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We cap our second season by examining the ultimate system, one that can literally make the difference between life and death: the healthcare system. In particular concerns about what changes could be coming to the Affordable Care Act and how one group in Missouri tried to come up with an alternate health insurance system.
Black Girl Magic
Black women are the fastest-growing group of entrepreneurs. But as a group, they're largely ignored by the investment community. Why is that? And what are people doing to change that? We dive into this disconnect in our latest episode, and we tell you about efforts -- local and national -- to close this gap and make the start-up world more inclusive. Along the way, we bring you several stories of black women entrepreneurs, from a local St. Louis baker to the founder of Blavity.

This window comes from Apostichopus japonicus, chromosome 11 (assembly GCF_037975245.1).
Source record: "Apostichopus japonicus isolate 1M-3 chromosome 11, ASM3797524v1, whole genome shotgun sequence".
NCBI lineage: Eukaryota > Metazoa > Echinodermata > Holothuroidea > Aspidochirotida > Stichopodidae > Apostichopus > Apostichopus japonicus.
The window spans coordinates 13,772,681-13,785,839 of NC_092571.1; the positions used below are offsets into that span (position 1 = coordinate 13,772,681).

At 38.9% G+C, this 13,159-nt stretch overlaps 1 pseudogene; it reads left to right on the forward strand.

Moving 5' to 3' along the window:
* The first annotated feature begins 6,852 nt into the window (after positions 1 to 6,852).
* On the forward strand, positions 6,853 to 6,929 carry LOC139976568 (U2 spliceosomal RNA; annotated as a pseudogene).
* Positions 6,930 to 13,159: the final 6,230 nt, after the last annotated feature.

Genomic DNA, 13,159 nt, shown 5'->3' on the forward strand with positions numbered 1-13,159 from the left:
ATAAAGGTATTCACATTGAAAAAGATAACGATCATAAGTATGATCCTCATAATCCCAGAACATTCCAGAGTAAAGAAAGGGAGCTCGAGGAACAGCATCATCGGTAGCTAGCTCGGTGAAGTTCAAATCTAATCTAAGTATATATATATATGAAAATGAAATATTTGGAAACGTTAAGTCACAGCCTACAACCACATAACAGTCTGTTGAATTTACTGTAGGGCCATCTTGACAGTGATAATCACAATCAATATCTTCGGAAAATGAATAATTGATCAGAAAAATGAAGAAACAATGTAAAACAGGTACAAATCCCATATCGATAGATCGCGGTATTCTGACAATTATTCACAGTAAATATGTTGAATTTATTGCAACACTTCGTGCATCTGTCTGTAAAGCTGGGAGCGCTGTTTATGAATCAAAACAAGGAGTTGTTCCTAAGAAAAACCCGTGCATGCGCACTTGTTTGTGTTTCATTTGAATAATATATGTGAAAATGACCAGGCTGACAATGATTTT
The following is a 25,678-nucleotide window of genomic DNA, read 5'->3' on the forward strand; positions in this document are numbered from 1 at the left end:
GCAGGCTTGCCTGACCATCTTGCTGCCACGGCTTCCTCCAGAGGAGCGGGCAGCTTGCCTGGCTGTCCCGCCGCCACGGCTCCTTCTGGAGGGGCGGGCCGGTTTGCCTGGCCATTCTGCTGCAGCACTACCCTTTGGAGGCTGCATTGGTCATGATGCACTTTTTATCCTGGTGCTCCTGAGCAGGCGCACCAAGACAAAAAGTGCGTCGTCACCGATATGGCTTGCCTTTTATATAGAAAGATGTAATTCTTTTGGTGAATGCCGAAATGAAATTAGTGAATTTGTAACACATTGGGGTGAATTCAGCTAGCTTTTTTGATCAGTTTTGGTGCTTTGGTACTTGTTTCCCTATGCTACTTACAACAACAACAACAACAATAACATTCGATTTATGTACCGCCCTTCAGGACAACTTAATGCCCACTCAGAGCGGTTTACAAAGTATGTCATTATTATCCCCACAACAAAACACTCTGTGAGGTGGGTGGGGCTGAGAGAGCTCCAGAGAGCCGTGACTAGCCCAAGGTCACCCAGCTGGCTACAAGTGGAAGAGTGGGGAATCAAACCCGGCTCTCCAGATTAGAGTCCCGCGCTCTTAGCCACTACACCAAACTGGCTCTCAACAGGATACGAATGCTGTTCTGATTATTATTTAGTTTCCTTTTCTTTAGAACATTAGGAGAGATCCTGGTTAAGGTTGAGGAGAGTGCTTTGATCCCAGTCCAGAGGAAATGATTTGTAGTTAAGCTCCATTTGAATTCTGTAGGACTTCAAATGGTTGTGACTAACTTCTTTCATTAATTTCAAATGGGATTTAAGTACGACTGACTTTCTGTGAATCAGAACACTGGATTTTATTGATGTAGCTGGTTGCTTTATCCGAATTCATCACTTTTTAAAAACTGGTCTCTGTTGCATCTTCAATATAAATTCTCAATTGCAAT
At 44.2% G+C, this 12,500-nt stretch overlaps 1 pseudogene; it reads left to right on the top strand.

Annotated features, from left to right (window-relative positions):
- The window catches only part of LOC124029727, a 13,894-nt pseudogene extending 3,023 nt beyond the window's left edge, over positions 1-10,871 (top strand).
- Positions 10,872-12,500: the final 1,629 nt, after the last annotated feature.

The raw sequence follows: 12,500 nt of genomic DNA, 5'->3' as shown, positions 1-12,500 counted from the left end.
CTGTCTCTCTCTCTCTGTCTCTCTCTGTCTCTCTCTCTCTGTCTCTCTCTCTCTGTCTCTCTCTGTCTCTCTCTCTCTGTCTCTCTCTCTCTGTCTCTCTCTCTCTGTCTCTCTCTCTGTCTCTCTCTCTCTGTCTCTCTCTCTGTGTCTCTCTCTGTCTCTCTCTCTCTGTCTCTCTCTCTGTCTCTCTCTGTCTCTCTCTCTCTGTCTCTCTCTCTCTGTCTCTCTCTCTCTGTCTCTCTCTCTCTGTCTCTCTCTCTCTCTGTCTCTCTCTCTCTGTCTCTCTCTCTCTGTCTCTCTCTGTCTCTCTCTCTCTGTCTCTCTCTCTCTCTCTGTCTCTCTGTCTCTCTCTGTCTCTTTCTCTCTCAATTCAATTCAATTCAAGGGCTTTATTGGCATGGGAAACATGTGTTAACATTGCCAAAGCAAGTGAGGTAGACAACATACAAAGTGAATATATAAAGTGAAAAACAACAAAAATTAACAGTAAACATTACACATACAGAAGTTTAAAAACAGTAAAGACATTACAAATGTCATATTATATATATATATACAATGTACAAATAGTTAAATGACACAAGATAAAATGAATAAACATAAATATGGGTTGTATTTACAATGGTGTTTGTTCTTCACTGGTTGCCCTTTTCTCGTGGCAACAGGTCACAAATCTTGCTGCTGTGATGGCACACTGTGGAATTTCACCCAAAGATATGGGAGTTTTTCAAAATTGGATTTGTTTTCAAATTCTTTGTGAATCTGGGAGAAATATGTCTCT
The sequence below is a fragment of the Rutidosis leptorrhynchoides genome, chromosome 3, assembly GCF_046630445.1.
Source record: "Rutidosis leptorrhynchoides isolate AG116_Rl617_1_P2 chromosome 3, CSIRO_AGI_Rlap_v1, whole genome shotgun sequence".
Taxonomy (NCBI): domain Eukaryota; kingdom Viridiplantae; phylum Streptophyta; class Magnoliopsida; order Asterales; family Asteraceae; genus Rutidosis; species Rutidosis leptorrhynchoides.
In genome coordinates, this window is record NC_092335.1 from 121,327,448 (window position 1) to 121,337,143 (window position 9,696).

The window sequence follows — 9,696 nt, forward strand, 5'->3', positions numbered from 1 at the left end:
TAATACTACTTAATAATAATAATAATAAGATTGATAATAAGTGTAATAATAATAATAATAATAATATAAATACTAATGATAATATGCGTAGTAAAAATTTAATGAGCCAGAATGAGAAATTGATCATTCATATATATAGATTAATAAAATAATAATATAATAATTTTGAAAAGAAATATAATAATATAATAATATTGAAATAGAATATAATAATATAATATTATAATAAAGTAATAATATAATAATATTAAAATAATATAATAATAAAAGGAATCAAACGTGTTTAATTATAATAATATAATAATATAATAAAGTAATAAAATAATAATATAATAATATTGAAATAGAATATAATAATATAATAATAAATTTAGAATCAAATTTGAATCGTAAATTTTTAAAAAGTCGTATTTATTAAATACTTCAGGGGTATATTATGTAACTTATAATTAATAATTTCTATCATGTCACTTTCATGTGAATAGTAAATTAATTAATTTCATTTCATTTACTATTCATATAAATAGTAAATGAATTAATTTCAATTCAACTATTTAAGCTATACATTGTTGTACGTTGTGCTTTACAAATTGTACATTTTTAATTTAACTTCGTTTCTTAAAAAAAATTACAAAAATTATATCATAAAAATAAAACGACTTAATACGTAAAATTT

How a controversy at a St. Louis museum exposed a long-running conversation in the art world about identity, power and race.
Suspended Futures (Pt. 2)
About six months ago, we took an intense look at racial disparities in early-grade school suspensions in Missouri. We revisit the topic in this week's episode and bring you a big update – on the people and policy changes that've happened in since then.
Kansas City: From bbq to 'black Silicon Valley'?
There’s been a lot of chatter in recent years about inclusiveness in the tech world. Companies like Google, Twitter, and Facebook have all been called out for their mostly white and male staffs. But what if, instead of an afterthought, diversity was hardwired into the core of a new start-up scene? That’s what this week’s installment of We Live Here is all about. And we’re not taking you to the coasts or San Francisco to look for answers. Instead, the show goes to Kansas City to tell the story of one man's ambitious plan to build a more racially inclusive tech scene from the ground up.